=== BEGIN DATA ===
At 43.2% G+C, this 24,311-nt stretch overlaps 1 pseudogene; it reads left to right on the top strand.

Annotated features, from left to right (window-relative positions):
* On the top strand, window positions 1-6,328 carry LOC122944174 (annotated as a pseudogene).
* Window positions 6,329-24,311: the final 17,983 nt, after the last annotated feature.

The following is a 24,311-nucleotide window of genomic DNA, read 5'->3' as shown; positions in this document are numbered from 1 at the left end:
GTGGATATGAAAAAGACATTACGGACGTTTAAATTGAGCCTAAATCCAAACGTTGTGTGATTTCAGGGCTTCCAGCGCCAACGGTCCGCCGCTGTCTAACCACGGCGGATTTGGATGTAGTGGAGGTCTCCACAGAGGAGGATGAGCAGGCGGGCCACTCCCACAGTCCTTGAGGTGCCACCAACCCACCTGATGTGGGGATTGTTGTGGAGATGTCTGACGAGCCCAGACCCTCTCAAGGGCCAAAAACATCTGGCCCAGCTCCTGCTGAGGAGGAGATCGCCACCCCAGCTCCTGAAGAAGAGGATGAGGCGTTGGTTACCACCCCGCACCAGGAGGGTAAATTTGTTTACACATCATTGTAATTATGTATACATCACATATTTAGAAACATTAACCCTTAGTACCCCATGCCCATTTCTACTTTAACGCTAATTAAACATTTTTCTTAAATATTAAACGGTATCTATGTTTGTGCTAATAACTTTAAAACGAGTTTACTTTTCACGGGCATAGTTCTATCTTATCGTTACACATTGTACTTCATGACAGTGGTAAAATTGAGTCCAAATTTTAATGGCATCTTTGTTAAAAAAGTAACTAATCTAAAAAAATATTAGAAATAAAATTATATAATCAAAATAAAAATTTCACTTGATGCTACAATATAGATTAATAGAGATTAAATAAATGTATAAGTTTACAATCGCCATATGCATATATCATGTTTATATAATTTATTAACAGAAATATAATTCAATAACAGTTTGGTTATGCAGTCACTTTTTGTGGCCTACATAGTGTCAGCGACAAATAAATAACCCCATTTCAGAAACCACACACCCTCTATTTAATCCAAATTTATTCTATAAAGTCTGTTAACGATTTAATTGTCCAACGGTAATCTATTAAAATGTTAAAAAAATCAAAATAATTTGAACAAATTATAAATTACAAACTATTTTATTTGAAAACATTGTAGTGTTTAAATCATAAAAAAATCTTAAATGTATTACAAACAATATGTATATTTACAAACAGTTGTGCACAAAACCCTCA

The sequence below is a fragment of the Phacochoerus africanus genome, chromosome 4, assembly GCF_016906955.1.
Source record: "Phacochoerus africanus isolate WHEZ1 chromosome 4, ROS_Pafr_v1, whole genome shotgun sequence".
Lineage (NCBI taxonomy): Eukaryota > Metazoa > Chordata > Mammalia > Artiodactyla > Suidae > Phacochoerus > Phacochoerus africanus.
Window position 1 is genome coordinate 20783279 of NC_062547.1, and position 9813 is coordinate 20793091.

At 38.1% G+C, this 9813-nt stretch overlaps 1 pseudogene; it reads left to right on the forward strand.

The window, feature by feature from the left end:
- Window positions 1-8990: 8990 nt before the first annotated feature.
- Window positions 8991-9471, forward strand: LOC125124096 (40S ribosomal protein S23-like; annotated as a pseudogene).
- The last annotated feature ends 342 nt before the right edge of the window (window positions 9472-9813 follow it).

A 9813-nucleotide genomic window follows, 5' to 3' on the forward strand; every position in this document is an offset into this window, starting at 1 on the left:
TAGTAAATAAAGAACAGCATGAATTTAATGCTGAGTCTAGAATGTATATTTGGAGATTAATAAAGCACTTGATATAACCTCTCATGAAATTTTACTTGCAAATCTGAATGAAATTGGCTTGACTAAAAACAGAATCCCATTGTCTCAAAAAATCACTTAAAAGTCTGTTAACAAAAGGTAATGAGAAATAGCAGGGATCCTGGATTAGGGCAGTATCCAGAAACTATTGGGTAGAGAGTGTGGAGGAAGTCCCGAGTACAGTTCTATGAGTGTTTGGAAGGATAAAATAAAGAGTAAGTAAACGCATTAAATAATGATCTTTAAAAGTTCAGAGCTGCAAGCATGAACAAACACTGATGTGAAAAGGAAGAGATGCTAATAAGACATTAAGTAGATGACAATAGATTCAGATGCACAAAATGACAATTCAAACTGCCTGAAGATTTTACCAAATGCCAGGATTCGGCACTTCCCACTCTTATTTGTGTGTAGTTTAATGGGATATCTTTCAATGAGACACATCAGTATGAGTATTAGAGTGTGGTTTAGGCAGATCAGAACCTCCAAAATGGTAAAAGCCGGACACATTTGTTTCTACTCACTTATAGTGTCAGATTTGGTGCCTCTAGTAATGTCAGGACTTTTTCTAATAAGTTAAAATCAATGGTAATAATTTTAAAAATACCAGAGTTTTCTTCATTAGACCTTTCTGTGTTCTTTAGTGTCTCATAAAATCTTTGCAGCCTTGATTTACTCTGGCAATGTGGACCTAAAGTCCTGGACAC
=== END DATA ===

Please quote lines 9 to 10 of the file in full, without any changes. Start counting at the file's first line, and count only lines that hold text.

Lineage (NCBI taxonomy): Eukaryota > Metazoa > Chordata > Mammalia > Artiodactyla > Suidae > Phacochoerus > Phacochoerus africanus.
Window position 1 is genome coordinate 20783279 of NC_062547.1, and position 9813 is coordinate 20793091.